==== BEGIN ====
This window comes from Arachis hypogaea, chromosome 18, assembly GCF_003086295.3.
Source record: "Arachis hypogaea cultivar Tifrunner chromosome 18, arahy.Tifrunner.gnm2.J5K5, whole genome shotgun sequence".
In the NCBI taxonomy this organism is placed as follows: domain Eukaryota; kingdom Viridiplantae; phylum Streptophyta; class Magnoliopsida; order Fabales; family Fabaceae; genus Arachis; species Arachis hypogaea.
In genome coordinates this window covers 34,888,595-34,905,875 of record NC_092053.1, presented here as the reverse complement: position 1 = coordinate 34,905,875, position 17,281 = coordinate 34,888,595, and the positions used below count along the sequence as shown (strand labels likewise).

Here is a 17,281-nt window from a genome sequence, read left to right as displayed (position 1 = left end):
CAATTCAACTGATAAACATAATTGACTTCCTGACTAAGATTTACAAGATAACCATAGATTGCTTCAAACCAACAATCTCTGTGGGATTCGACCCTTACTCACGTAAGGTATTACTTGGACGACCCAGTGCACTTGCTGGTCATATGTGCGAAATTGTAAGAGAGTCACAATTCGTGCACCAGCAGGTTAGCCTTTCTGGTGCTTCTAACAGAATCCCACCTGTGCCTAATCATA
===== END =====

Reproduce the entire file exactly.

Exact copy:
This window comes from Arachis hypogaea, chromosome 18, assembly GCF_003086295.3.
Source record: "Arachis hypogaea cultivar Tifrunner chromosome 18, arahy.Tifrunner.gnm2.J5K5, whole genome shotgun sequence".
In the NCBI taxonomy this organism is placed as follows: domain Eukaryota; kingdom Viridiplantae; phylum Streptophyta; class Magnoliopsida; order Fabales; family Fabaceae; genus Arachis; species Arachis hypogaea.
In genome coordinates this window covers 34,888,595-34,905,875 of record NC_092053.1, presented here as the reverse complement: position 1 = coordinate 34,905,875, position 17,281 = coordinate 34,888,595, and the positions used below count along the sequence as shown (strand labels likewise).

Here is a 17,281-nt window from a genome sequence, read left to right as displayed (position 1 = left end):
CAATTCAACTGATAAACATAATTGACTTCCTGACTAAGATTTACAAGATAACCATAGATTGCTTCAAACCAACAATCTCTGTGGGATTCGACCCTTACTCACGTAAGGTATTACTTGGACGACCCAGTGCACTTGCTGGTCATATGTGCGAAATTGTAAGAGAGTCACAATTCGTGCACCAGCAGGTTAGCCTTTCTGGTGCTTCTAACAGAATCCCACCTGTGCCTAATCATA